Over the last few days, I’ve begun slowly working my way through the second volume of the English translation of Proclus’ commentary on Plato’s Republic. It’s slow going, both because the arguments Proclus offers in the text are challenging in their own right, and also—perhaps moreso—because of the huge barriers and impediments to understanding which the translators add in by their own choices.Continue reading “Perfect Intervals, Made Obscure”
What is Tradition For?
Consider an antique telescope. There are two different ways of “looking,” with respect to this scientific instrument. I could look at the telescope: making the telescope the object of my study, inquiring into how telescopes were made in the 19th century, the materials used, the curvature of the lens, the mechanisms (or lack thereof) for making fine adjustments, etc. This might even become part of a detailed history of telescopes, or of the institution of astronomy over the centuries.
Or I could pick the telescope up, take it outside on a clear night, and look through the telescope, using the telescope as it was intended by its makers, to study the planets and stars. This latter project will, from time to time, require me to attend to the instrument itself: adjusting the focus, cleaning the lens, setting it up correctly in its stand so that it’s stable and ready to work. But none of these things are in the end, the goal, the telos toward which they are directed and from which they acquire their meaning. They are all in the service of allowing me to observe the heavenly bodies as they course through the night sky.Continue reading “What is Tradition For?”
Message in a Bottle
Today, we remember Proclus, who died in Athens on this date, in 485 CE.
It’s quite possible, by mistranslating a few words here, a few key phrases there, for modern readers to ignore the Gods in the works of Plato, Aristotle, and so many of the other philosophers of antiquity. It’s quite possible, with only a little bit of squinting, to look past the deep and genuine piety that informed these great thinkers.
Not so, when it comes to Proclus. The Gods—who are at once the source and summit of all being, and the immortal divine persons we approach in prayer and devotion—cannot be ignored in Proclus’ work, no matter how hard you squint. Proclus thus provides us a vital key, which can open for us the brilliant and inspired words of Plato, and indeed of all the thousand years to Hellenic philosophy and theology, of which Proclus was the inheritor. And this is a vital key, in the most literal sense of “bringing to life” the tradition which has been handed on to us.Continue reading “Message in a Bottle”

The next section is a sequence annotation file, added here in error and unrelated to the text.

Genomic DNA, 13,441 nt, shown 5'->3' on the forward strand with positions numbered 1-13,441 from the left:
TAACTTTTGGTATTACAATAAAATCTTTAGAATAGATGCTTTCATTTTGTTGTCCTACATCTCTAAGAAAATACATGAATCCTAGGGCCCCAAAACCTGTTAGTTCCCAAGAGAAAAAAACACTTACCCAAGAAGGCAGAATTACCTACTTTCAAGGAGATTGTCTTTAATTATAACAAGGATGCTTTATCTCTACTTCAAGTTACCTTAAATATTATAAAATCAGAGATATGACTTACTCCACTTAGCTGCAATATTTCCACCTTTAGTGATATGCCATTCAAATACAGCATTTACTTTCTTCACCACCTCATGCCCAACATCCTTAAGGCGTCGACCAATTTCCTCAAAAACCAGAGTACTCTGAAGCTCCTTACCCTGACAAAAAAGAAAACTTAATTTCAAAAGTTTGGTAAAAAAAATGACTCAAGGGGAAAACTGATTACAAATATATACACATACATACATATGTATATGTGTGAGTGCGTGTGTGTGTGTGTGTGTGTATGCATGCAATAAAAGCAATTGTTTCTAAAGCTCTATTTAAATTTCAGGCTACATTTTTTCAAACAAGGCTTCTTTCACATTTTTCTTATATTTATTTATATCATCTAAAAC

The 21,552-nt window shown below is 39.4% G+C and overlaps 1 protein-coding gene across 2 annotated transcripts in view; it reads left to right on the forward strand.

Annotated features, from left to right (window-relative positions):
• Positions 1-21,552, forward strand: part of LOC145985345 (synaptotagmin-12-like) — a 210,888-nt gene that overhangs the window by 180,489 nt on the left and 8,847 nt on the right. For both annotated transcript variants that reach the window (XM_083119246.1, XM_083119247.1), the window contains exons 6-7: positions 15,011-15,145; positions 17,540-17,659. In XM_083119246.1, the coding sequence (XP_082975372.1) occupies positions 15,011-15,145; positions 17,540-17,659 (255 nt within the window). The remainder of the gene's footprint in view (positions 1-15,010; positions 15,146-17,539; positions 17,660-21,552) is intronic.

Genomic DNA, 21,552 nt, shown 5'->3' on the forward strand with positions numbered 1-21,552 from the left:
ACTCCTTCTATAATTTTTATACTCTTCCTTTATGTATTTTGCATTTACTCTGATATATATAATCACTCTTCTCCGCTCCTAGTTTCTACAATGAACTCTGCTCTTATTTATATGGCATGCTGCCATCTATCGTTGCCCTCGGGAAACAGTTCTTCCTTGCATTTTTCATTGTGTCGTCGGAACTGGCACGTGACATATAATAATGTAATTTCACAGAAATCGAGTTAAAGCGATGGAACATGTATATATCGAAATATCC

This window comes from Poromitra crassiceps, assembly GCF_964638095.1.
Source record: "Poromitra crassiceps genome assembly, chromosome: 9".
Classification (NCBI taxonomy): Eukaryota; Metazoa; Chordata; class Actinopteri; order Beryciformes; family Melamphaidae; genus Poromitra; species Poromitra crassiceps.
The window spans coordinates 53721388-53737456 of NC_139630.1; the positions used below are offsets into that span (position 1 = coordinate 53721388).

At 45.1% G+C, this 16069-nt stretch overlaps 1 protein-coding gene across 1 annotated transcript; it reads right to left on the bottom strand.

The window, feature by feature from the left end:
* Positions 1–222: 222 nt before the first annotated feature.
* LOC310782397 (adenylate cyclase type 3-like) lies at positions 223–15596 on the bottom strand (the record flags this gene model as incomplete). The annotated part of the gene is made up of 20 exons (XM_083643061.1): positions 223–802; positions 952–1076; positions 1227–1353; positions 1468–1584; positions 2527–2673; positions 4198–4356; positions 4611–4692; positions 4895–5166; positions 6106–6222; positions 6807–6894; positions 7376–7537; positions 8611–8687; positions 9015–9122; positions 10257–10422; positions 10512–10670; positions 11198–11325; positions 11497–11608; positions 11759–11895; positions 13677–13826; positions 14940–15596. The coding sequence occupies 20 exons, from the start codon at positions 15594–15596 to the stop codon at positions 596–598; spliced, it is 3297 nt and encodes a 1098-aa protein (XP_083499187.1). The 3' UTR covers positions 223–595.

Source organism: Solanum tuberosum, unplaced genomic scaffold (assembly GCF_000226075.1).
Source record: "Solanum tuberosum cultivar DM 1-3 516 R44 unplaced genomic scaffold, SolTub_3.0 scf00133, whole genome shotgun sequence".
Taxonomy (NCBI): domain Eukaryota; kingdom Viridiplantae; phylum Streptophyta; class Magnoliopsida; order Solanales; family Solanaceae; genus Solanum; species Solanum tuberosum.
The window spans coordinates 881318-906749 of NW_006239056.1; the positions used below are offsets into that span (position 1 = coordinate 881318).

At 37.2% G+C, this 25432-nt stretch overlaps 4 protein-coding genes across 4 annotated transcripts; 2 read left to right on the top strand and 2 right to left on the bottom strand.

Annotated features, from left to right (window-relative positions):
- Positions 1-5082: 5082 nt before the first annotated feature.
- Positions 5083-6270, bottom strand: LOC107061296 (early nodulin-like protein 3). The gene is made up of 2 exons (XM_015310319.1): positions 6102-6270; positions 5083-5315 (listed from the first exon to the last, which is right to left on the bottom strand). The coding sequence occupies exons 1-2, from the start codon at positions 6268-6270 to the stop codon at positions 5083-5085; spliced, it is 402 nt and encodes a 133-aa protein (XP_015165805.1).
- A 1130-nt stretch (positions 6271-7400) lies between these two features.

Forms are not Universals
The theory of Forms is perhaps both the most often vilified, and the most commonly misunderstood, portion of Platonic philosophy. So let’s make a few preliminary gestures toward setting the record straight, and thereby getting a better understanding of why the Forms matter.Continue reading “Forms are not Universals”
Wonder and Inquiry
“Son of Klinias, I think that you are wondering…”
Plato’s Alcibiades—the first Platonic dialogue that students in late antiquity, following the Iamblichean curriculum, would read—begins with Socrates speaking these words. From this manifest appearance of wonder comes the invitation to philosophy. Yet for Socrates, and for the Platonist following his example, philosophy never displaces wonder, never undermines the encounter with the cosmos which is philosophy’s own fons et origo, as we see throughout Plato’s portrayal of Socrates, and especially in the Parmenides and the Phaedo.Continue reading “Wonder and Inquiry”